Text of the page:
Managing and understanding multigenerational staff

Nurse Leader Insider, March 26, 2007

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Being a nurse manager is a stressful job, and trying to figure out how to successfully manage your staff is enough to keep anyone up at night. It would make life easier if your staff all wanted the same things from the workplace. The trouble is, the current nursing workforce is extraordinarily diverse, with myriad different needs and life experiences.

Your current workplace is made up of four generations. You are liable to have 20-year-old new graduate nurses working with 60-year-old experienced professionals. You may be a nurse manager supervising staff young enough to be your children or old enough to be your parents. This can be intimidating, or at the very least, confusing.

By understanding the generations, and sometimes helping them understand each other, you can successfully manage staff of any generation.

Beware of stereotypes
It would be easy to assume that all employees who fall into one generation are alike, but this can lead to labeling and stereotypes, which can be inaccurate at best and dangerous at worst. The way people typically fulfill the characteristics of each generation can be demonstrated by a bell-shaped curve. This is a theory used in research that demonstrates how things naturally occur: most results will be in the middle, while those at either end will be one or two standard deviations from the norm. Some people will be almost completely unlike the characteristics ascribed to a particular generation, while others will be almost 100% like the description. Most people will fall somewhere in the middle, exhibiting a lot, but not all, of the characteristics.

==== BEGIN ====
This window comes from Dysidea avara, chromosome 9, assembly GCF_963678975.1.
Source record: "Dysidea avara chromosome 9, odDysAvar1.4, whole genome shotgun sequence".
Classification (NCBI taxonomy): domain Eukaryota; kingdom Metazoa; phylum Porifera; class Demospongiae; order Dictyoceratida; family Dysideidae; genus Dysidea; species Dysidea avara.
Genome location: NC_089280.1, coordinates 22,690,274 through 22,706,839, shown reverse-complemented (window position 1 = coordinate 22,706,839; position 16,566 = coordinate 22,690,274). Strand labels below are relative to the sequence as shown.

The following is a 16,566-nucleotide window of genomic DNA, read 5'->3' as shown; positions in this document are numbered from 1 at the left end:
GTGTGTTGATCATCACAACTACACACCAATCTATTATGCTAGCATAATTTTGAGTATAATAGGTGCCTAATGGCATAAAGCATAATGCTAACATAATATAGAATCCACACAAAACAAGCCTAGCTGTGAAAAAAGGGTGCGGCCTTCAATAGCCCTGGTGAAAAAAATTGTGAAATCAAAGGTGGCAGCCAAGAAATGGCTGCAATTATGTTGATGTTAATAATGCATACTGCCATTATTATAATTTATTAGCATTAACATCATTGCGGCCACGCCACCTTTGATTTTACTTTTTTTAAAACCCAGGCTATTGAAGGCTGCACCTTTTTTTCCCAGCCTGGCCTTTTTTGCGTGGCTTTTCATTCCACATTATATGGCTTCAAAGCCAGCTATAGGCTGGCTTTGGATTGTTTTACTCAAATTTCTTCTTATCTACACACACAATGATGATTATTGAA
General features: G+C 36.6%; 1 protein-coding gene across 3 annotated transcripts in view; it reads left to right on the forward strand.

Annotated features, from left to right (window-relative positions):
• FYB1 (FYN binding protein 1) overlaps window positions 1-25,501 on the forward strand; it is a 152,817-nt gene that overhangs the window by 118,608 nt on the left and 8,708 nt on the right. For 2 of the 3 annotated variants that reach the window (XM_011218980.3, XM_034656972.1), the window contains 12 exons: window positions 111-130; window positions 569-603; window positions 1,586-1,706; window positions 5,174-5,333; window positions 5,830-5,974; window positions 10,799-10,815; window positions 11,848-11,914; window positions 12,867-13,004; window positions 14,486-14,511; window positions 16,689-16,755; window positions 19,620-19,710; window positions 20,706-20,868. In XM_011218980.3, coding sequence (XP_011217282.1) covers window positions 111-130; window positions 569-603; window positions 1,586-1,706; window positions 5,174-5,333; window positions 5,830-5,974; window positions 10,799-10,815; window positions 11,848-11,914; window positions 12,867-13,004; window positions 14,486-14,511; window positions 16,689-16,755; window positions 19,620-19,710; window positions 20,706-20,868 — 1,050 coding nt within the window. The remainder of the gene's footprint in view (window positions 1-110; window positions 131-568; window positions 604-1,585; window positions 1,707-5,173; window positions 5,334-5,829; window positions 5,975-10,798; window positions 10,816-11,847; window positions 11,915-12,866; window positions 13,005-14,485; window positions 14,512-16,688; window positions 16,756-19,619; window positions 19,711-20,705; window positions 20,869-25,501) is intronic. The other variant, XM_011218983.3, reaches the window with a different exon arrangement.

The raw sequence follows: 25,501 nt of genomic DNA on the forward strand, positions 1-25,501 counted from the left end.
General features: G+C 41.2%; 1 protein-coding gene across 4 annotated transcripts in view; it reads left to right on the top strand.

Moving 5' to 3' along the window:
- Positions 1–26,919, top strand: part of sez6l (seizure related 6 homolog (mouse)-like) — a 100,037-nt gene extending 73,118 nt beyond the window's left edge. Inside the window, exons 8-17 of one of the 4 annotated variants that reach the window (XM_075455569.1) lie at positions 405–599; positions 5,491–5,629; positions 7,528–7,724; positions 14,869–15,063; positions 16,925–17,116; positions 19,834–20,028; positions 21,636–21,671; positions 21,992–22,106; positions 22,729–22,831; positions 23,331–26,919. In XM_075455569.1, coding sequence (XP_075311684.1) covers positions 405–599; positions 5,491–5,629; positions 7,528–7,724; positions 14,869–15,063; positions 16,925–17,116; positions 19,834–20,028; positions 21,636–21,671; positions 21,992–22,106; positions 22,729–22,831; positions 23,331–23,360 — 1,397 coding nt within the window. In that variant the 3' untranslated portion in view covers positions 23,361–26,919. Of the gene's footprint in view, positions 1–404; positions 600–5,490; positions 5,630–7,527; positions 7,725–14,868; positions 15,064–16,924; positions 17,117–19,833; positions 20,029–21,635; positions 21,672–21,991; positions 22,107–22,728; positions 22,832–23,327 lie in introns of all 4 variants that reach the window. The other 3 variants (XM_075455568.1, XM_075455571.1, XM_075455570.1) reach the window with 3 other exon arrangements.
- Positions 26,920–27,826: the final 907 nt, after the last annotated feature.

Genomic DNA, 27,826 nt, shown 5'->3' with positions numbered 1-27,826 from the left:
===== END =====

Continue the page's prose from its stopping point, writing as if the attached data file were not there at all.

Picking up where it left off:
For example, many of the characteristics we attribute to Generation X (born 1965-1980) are a result of having had both parents in the workplace during childhood, which shaped the behavior, needs, and culture during the formative years of this generation. However, members of this generation who grew up with stay-at-home parents may exhibit characteristics that are more similar to a generation when stay-at-home parents were commonplace, such as the Baby Boomers (born 1946-1964).

In addition, those born at the beginning or the end of a particular generation group usually have a blend of the characteristics of their own generation and the next closest group.

It is also imperative to remember that there are forceful personalities in any generation, so do not allow extreme cases to distort your view of most people within that generation.

Editor's note: This excerpt was adapted from HCPro's book "A Practical Guide to Managing the Multigenerational Workforce: Skills for Nurse Managers." Click here for more information.

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